3.1.5 Including the Necessary Frameworks

There are some additional frameworks which are required to allow the project to run.  These frameworks are: 


  • AudioToolbox.framework
  • CoreGraphics.framework
  • CoreMotion.framework
  • CoreMIDI.framework

To add these frameworks to the project, navigate to the ‘Link Binary With Libraries’ section of Xcode.  This is found by clicking on the blue project folder and navigating to the ‘Build Phases’ tab, followed by opening ‘Link Binary With Libraries’.  To add a framework, click on the plus sign and search for the framework required.  Once all the necessary frameworks are added, the ‘Link Binary With Libraries’ should look similar to Figure 3.6 below.






3.1.6 The .csd File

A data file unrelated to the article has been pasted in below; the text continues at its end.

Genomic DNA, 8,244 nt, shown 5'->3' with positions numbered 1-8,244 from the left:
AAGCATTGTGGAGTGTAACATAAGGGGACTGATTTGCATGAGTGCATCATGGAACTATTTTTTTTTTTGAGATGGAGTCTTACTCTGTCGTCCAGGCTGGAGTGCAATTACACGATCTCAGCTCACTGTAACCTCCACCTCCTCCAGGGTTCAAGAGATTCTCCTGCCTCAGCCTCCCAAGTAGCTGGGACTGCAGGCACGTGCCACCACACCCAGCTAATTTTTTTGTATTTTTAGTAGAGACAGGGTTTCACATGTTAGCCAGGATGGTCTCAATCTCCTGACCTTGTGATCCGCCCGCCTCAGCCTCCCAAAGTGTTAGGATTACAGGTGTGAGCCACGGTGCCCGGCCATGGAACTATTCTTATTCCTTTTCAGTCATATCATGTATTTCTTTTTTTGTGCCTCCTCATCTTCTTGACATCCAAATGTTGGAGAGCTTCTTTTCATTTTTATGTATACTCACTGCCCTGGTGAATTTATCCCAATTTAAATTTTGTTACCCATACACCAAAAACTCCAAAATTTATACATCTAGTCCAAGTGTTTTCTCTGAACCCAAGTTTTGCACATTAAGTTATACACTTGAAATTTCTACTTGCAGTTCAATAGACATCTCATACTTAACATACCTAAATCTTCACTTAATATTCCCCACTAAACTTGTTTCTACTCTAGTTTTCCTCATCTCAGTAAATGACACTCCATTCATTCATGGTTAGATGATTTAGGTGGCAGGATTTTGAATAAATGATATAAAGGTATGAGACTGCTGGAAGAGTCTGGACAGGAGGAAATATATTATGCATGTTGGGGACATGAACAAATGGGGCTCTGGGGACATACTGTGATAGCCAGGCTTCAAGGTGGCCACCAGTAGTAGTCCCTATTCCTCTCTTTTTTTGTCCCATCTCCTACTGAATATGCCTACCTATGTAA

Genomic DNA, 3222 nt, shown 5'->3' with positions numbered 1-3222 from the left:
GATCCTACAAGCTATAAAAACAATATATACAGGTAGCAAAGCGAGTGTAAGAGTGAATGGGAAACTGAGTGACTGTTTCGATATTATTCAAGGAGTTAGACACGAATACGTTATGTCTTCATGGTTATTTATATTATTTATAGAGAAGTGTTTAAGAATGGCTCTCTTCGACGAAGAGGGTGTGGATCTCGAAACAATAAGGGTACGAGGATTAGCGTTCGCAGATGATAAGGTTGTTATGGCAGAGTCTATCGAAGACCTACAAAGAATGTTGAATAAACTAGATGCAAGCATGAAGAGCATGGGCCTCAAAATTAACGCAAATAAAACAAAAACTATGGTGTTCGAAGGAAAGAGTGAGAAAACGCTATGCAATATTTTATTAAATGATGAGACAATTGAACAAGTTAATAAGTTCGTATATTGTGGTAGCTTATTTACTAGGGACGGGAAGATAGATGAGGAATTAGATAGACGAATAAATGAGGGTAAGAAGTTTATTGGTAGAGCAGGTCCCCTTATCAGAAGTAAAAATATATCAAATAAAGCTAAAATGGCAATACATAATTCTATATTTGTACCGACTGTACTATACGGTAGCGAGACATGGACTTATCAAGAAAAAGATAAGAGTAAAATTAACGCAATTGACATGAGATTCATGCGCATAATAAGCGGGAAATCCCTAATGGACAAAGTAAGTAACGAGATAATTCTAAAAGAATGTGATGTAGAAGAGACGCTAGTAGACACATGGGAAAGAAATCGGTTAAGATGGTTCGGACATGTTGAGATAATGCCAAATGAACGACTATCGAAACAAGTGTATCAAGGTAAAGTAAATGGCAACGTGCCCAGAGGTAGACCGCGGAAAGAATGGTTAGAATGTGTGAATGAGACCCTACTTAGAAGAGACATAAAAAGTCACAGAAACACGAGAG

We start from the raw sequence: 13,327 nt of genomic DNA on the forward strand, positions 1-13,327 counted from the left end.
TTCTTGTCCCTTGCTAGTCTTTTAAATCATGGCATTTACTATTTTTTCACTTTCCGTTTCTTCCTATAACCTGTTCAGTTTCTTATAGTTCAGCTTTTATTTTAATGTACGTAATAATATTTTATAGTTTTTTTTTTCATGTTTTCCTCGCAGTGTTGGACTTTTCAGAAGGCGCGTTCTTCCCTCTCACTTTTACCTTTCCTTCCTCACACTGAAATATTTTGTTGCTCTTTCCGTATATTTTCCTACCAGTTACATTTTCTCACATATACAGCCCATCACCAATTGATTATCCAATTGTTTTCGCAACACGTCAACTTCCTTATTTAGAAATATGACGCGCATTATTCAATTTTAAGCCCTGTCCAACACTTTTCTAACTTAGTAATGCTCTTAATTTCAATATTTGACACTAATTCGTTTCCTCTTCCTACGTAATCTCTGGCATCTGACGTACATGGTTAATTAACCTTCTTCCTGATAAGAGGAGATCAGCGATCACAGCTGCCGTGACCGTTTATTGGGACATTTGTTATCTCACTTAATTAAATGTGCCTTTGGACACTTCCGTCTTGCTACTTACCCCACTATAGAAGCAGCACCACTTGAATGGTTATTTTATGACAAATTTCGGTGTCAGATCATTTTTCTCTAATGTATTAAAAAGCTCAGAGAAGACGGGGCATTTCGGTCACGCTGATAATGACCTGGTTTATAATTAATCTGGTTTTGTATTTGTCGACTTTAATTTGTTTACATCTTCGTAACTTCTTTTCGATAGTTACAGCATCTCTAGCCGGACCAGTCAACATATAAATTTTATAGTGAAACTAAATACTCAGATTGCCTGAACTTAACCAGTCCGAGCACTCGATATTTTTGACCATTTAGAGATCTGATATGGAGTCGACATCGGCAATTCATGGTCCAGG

The project is now set up for use with the Mobile Csound API.  The final file which will be required by the project is a .csd file which will describe the Csound instruments to be used by the application.  A description of what the .csd file is and how to include one into the project is found in Section 3.3.  This file will additionally need to be referenced appropriately in the Xcode project.  A description of where and how this reference is made is available in Section

3.2 Setting up the View Controller



This section describes how the ViewController.h and the ViewController.m should be set up to ensure that they are able to use the API. It will discuss what imports are needed; conforming to the protocols defined by the API; giving a brief overview. This section can be viewed in conjunction with the example project provided.